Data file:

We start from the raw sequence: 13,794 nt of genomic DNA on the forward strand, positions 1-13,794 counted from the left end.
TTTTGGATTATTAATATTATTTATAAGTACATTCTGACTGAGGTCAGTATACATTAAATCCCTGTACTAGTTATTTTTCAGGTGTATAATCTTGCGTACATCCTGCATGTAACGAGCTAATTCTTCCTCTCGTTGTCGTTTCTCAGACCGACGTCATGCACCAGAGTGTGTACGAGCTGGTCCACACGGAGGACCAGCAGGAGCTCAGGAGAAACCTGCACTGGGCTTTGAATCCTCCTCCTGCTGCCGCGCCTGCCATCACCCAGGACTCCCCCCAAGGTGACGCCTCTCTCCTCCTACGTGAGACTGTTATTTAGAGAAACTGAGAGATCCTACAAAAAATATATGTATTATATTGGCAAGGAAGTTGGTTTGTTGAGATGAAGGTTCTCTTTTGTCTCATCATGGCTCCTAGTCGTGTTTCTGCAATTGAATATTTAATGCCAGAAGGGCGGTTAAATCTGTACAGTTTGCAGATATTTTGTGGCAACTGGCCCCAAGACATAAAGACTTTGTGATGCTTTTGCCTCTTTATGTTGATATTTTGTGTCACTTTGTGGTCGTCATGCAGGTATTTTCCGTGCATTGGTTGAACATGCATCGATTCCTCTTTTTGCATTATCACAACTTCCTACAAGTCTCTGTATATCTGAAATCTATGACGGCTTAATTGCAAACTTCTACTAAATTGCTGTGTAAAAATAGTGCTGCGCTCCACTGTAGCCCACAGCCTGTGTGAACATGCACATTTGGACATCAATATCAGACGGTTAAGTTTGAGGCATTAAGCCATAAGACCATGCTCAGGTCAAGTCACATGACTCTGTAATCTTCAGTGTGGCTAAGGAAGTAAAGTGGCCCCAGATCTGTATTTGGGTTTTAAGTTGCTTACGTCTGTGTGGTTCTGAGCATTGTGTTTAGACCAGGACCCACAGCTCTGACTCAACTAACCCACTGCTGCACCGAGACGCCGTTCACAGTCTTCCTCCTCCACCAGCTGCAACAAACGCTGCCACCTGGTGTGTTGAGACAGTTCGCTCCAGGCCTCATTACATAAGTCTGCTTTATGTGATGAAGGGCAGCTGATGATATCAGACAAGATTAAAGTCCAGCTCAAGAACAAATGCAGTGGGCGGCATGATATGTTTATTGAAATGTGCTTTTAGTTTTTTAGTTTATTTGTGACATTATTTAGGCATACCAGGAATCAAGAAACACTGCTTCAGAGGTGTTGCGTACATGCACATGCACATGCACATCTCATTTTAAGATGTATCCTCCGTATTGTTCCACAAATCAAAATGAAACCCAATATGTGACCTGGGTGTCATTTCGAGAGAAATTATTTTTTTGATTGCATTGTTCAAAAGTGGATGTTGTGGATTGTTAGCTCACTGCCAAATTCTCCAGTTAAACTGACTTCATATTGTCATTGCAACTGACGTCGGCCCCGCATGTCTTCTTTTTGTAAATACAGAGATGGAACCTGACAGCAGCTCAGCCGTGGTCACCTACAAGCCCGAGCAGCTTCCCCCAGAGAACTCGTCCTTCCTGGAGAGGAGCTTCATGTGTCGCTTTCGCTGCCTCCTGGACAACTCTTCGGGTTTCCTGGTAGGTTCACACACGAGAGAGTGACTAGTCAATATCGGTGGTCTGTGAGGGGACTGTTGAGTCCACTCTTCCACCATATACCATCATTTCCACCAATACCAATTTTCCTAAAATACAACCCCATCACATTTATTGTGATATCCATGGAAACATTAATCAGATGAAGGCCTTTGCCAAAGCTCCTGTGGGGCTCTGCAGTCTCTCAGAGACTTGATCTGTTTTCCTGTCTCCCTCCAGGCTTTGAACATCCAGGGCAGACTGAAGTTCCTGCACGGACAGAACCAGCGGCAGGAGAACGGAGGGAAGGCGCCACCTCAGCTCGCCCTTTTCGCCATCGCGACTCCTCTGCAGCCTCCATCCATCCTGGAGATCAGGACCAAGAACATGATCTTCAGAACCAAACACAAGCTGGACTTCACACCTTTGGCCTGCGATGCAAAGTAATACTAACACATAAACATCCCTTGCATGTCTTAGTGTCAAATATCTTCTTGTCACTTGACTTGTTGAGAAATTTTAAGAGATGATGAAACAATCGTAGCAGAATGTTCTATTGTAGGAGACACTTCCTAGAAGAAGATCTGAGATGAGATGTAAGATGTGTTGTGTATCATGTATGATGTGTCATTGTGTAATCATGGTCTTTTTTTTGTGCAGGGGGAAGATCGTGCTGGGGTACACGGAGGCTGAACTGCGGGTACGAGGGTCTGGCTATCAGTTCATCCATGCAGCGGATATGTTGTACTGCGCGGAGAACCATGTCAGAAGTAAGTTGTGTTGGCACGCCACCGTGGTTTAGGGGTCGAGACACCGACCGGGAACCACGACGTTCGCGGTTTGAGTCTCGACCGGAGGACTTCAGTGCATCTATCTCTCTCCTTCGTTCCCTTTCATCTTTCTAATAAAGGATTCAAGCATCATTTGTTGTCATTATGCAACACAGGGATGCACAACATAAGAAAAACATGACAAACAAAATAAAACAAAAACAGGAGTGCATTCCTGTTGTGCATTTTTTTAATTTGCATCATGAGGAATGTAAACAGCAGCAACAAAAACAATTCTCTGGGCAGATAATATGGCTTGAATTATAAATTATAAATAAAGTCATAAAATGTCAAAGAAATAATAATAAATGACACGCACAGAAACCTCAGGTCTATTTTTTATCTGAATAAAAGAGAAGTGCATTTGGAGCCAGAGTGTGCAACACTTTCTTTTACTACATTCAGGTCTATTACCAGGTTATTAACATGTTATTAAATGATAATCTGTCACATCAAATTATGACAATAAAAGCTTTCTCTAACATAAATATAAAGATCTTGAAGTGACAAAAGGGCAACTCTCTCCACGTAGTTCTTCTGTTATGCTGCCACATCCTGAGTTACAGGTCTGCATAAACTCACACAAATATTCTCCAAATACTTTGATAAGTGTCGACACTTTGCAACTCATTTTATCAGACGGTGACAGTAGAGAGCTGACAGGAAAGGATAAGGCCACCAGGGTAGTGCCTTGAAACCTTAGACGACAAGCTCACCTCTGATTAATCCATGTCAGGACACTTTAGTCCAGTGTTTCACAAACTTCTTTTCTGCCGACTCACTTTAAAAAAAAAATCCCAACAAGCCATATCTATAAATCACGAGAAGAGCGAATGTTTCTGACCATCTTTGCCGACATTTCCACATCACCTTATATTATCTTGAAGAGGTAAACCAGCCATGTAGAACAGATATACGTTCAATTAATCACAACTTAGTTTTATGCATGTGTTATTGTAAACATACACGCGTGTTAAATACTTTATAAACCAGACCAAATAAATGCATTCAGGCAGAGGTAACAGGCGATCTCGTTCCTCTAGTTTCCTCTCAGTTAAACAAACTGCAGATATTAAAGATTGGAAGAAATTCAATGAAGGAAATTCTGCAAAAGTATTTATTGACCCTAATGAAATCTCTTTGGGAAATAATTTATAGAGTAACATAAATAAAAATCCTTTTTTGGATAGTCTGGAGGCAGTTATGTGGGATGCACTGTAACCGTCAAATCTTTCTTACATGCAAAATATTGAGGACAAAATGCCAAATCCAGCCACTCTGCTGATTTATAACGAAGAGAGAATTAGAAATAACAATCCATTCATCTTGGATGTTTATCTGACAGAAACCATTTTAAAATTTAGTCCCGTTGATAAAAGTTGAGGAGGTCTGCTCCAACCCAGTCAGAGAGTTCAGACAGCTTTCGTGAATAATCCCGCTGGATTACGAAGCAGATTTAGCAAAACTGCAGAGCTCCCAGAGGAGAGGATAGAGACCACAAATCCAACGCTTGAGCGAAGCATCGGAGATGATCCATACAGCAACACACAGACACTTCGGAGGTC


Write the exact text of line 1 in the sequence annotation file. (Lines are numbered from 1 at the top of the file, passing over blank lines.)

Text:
We start from the raw sequence: 13,794 nt of genomic DNA on the forward strand, positions 1-13,794 counted from the left end.